Are residential time-of-use prices only effective for middle class households, or do low-income customers benefit too—as authors Lisa Wood and Ahmad Faruqui asserted in their October 2010 article...
Dynamic Pricing and Low-Income Customers
Correcting misconceptions about load-management programs.
Both of the CPP rates were designed to be revenue neutral relative to an existing rate of $0.13 per kWh.
• CPP Rate Design #1 : The first CPP rate included a critical peak price of $1.25 per kWh during a four-hour peak period from 2 p.m. to 6 p.m. on fifteen critical days in the summer for a total of 60 hours. During the other 8,700 hours of the year, the rate is roughly $0.11 per kWh, which was $0.02 lower than the regular flat rate.
For a revenue-neutral dynamic-pricing rate such as this, it might be expected that half the customers in a utility’s service area immediately would see higher bills, and the other half immediately would see lower bills. And, when the rate is applied to the entire sample of customers, and assuming no change in usage patterns, that’s what happened.
As indicated by the blue curve in Figure 1, about 50 percent experienced monthly bill decreases and about 50 percent experienced monthly bill increases under the dynamic rate. Next, the same computation was performed for just low-income customers. As shown again, roughly 65 percent of the low-income customers see their monthly bills decrease on the CPP rate, even without changing their usage pattern during peak periods. This can be attributed to their load shapes being flatter than the average customer’s.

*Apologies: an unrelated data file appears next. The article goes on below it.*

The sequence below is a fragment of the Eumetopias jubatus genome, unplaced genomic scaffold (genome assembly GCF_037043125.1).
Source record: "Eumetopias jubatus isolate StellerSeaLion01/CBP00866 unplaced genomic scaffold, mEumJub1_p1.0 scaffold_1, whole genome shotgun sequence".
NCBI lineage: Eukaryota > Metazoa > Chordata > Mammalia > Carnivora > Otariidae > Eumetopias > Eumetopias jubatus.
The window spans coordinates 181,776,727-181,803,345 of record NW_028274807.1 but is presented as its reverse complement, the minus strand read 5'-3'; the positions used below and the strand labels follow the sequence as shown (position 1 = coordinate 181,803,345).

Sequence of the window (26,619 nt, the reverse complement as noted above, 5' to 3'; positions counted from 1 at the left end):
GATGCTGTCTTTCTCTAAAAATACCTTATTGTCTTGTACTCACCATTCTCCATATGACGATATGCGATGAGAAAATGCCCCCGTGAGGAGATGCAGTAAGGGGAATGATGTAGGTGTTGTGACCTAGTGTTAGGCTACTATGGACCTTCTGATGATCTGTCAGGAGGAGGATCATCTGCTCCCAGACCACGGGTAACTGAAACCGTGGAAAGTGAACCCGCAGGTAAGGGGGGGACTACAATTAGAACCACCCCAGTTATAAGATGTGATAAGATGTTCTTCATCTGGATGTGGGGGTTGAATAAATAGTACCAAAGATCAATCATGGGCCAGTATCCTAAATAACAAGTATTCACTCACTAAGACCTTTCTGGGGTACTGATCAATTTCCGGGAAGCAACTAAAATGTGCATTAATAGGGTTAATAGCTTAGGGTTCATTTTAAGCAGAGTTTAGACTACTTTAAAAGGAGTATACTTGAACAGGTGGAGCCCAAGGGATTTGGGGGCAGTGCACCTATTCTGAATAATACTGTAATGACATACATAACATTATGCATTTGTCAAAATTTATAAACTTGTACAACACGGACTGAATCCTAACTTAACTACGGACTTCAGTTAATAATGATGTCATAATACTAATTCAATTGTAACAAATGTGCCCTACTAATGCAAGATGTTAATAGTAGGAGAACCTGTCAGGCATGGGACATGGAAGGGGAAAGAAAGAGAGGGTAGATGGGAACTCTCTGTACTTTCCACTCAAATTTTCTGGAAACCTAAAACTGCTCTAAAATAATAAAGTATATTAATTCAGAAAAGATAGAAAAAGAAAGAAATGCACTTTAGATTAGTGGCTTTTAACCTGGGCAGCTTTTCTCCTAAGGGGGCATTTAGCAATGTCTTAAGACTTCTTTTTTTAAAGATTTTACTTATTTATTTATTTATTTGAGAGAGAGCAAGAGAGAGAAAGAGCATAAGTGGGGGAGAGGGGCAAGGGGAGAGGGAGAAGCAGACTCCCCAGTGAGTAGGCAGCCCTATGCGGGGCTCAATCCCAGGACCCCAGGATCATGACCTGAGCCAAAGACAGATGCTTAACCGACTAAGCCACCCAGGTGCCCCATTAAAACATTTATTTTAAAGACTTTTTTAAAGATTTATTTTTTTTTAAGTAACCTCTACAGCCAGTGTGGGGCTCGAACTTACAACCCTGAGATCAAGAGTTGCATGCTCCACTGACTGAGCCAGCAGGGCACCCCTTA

• CPP Rate Design #2 : To test the sensitivity of these results, customer bills were re-computed using a second CPP rate, Rate Design #2. This rate applies only during the four summer months ( i.e., June through September) and is seasonally revenue neutral.
The rate involved a critical peak rate of roughly $0.90 per kWh applied for a five-hour period from 2 p.m. to 7 p.m. during 15 critical summer days— i.e., about 75 hours between June 21 and September 21. The off-peak rate is $0.10 per kWh during the four summer months. During the other eight months of the year, the current flat rate of $0.13 per kWh is in effect.
Under this CPP rate (see Figure 2) , about 60 percent of residential customers would realize monthly bill decreases even without shifting their usage. 2 For low-income customers, nearly 80 percent are immediately better off and realize monthly bill decreases on this CPP rate even without shifting their usage.
The results of the simulations indicate that the percentage of low-income customers who will benefit from dynamic pricing by realizing lower monthly bills, even without shifting their usage, depends on the rate design itself. Overall, however, it’s highly likely that more than half of low-income customers immediately will benefit from a CPP rate even without shifting their usage.
The Second Perspective
To gain some insight on the second issue—how low-income customers respond to peak-pricing signals—the authors analyzed empirical evidence from four recent utility pilot pricing programs, and one full-scale pricing program.
The studies analyzed were: Baltimore Gas & Electric’s (BGE) Smart Energy Pricing Pilot; Connecticut Light & Power’s (CL&P) Plan-it Wise Energy Pilot; Pepco’s PowerCentsDC Pilot; the early results from a full-scale program that